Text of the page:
He hung up before she could protest. He knew from experience that once his mother started down the nostalgia road, there was no getting her back, and he did not need to hear about her sowing her wild oats again. Once had been traumatic enough.
Besides, he really did need to take 2B’s dog out. They were out of town for the weekend, and even though he didn’t know them well, he’d volunteered when they’d mentioned needing to find a pet-sitter.
Good Deed Goss strikes again, he thought as he grabbed his keys. That had been his high school nickname. There had even been a pretty well-done caricature on one of the bathroom stalls of him wearing a Canadian Mountie uniform à la Dudley Do-Right.
Mr. Whiskers hopped off the couch and stalked over to the spot Benji had just cleaned, full of swagger and ill intent.
“I could always take you to the pound, you know. I’ll do it, if you keep peeing on the carpet.” Benji pointed his keys at him, but Mr. Whiskers didn’t even blink. Benji sighed. “Sure, call my bluff. It’s not like I’m allergic to you or anything, right? Because it would be crazy to keep a cat I don’t even like around, especially if he made me sneeze uncontrollably and ruined my carpet.”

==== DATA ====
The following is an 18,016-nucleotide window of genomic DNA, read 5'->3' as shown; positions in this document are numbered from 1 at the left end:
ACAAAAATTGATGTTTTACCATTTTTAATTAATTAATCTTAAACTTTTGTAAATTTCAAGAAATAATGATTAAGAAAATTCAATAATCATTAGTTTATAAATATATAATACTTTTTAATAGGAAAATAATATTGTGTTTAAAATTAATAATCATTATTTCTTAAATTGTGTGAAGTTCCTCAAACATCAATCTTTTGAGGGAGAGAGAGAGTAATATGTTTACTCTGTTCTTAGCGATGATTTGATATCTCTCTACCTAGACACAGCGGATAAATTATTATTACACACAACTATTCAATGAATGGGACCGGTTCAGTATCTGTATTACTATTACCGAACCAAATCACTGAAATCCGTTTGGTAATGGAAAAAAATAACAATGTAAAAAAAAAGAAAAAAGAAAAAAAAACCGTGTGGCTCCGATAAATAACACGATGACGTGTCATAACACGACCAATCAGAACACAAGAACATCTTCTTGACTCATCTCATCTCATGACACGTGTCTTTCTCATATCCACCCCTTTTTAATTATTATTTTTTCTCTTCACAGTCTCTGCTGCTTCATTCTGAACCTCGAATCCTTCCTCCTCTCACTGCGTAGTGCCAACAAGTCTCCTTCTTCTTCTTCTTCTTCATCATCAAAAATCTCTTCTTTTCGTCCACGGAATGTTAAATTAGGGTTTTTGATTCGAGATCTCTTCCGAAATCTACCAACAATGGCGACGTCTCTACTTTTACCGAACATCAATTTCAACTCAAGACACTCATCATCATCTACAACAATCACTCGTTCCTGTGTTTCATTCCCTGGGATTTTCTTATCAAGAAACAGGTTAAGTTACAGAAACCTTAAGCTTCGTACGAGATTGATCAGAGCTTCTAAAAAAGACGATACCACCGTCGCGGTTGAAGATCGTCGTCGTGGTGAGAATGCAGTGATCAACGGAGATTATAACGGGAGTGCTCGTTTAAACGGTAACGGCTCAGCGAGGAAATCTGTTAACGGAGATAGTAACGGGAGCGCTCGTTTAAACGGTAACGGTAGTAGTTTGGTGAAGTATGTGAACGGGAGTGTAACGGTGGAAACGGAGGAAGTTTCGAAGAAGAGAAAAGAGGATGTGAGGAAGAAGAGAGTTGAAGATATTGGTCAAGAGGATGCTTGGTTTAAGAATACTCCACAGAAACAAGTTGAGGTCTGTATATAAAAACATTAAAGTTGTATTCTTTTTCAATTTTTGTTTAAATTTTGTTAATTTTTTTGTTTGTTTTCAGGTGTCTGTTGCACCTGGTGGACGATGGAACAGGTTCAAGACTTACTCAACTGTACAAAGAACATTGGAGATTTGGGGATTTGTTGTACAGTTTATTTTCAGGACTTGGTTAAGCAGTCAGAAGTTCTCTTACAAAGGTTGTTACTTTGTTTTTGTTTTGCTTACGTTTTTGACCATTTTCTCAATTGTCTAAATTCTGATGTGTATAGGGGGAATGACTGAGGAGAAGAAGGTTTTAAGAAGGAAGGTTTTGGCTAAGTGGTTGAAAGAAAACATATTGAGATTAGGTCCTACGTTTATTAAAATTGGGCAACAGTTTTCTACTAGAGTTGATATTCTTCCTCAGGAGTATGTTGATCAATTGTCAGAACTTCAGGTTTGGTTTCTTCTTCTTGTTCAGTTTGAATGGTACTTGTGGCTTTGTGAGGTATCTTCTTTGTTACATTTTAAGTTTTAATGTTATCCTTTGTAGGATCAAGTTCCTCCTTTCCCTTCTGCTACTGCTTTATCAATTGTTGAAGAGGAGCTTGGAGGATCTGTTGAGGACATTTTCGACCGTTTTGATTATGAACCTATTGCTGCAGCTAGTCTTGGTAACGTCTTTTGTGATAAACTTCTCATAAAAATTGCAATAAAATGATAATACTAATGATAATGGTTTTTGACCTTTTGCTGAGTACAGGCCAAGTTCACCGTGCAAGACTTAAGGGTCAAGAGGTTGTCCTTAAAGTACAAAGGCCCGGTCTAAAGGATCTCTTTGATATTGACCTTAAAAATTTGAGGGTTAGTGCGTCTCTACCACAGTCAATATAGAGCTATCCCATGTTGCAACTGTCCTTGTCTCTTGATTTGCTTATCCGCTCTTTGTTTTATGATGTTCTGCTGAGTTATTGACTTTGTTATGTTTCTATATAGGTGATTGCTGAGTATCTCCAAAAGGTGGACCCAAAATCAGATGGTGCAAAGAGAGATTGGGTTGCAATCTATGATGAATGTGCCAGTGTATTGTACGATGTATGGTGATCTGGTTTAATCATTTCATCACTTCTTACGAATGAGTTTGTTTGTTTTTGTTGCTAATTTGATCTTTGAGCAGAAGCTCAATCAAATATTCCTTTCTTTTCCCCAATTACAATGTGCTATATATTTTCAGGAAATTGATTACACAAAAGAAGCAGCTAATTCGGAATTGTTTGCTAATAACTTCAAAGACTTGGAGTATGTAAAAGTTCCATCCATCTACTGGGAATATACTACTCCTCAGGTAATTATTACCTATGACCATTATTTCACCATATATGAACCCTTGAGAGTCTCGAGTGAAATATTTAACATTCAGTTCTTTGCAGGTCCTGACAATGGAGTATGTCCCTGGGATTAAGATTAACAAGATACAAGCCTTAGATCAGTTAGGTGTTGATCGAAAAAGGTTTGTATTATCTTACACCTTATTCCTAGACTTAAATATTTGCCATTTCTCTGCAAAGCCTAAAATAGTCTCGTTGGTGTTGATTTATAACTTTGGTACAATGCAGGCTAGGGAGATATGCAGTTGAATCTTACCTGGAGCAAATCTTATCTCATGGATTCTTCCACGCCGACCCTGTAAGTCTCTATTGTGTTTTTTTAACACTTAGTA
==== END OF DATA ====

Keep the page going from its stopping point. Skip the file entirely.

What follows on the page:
Benji sneezed right on cue. “You’ll be the death of me, Mr. W,” he muttered as he rubbed his nose against his sleeve. He’d started taking heavy-duty antihistamines when Charles had adopted the cat three years ago, but they weren’t cutting it anymore.
He could take Mr. Whiskers to the animal shelter. True, he was technically Charles’s cat, but Charles was gone. He hadn’t taken Mr. Whiskers with him when he’d moved out six months ago because his new place didn’t allow pets. Benji was under no obligation to keep the damn cat.
But Mr. Whiskers was old, which meant he’d be euthanized instead of put up for adoption if Benji surrendered him. And as much as he hated the cat, he couldn’t do that to another living creature.
“If you pee on that while I’m gone, you’ll regret it,” he said menacingly, giving the cat one last glare before letting himself out.